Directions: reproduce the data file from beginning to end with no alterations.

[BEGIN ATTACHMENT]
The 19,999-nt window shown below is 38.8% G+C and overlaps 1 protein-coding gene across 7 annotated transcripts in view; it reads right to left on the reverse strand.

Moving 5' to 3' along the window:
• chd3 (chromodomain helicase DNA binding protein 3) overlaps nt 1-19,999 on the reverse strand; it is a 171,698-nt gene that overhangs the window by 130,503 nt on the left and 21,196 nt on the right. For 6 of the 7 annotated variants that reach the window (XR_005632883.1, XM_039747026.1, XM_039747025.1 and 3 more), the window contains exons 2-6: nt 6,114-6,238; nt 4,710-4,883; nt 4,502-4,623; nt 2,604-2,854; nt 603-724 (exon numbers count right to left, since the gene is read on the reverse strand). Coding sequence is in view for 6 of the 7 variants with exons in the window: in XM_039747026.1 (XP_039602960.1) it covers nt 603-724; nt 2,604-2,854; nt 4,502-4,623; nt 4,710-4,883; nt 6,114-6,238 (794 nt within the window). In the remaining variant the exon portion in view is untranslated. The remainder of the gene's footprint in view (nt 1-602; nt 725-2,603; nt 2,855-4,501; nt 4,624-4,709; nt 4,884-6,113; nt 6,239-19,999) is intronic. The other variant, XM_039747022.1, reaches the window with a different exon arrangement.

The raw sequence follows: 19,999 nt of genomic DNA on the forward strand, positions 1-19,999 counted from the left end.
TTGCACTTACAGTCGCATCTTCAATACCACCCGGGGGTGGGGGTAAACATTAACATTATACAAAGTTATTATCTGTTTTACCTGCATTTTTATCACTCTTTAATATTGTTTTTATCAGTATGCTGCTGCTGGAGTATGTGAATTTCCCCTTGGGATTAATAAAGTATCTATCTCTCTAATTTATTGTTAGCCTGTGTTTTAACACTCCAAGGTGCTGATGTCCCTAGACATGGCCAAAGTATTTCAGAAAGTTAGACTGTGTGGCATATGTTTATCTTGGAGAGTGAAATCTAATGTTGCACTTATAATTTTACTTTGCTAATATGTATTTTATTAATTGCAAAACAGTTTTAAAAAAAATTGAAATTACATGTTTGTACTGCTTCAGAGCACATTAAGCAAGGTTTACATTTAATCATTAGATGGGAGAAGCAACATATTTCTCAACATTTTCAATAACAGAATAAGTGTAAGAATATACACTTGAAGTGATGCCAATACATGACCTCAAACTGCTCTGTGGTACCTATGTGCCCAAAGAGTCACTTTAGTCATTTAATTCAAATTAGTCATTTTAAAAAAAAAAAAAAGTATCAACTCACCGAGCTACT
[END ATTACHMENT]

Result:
The 19,999-nt window shown below is 38.8% G+C and overlaps 1 protein-coding gene across 7 annotated transcripts in view; it reads right to left on the reverse strand.

Moving 5' to 3' along the window:
• chd3 (chromodomain helicase DNA binding protein 3) overlaps nt 1-19,999 on the reverse strand; it is a 171,698-nt gene that overhangs the window by 130,503 nt on the left and 21,196 nt on the right. For 6 of the 7 annotated variants that reach the window (XR_005632883.1, XM_039747026.1, XM_039747025.1 and 3 more), the window contains exons 2-6: nt 6,114-6,238; nt 4,710-4,883; nt 4,502-4,623; nt 2,604-2,854; nt 603-724 (exon numbers count right to left, since the gene is read on the reverse strand). Coding sequence is in view for 6 of the 7 variants with exons in the window: in XM_039747026.1 (XP_039602960.1) it covers nt 603-724; nt 2,604-2,854; nt 4,502-4,623; nt 4,710-4,883; nt 6,114-6,238 (794 nt within the window). In the remaining variant the exon portion in view is untranslated. The remainder of the gene's footprint in view (nt 1-602; nt 725-2,603; nt 2,855-4,501; nt 4,624-4,709; nt 4,884-6,113; nt 6,239-19,999) is intronic. The other variant, XM_039747022.1, reaches the window with a different exon arrangement.

The raw sequence follows: 19,999 nt of genomic DNA on the forward strand, positions 1-19,999 counted from the left end.
TTGCACTTACAGTCGCATCTTCAATACCACCCGGGGGTGGGGGTAAACATTAACATTATACAAAGTTATTATCTGTTTTACCTGCATTTTTATCACTCTTTAATATTGTTTTTATCAGTATGCTGCTGCTGGAGTATGTGAATTTCCCCTTGGGATTAATAAAGTATCTATCTCTCTAATTTATTGTTAGCCTGTGTTTTAACACTCCAAGGTGCTGATGTCCCTAGACATGGCCAAAGTATTTCAGAAAGTTAGACTGTGTGGCATATGTTTATCTTGGAGAGTGAAATCTAATGTTGCACTTATAATTTTACTTTGCTAATATGTATTTTATTAATTGCAAAACAGTTTTAAAAAAAATTGAAATTACATGTTTGTACTGCTTCAGAGCACATTAAGCAAGGTTTACATTTAATCATTAGATGGGAGAAGCAACATATTTCTCAACATTTTCAATAACAGAATAAGTGTAAGAATATACACTTGAAGTGATGCCAATACATGACCTCAAACTGCTCTGTGGTACCTATGTGCCCAAAGAGTCACTTTAGTCATTTAATTCAAATTAGTCATTTTAAAAAAAAAAAAAAGTATCAACTCACCGAGCTACT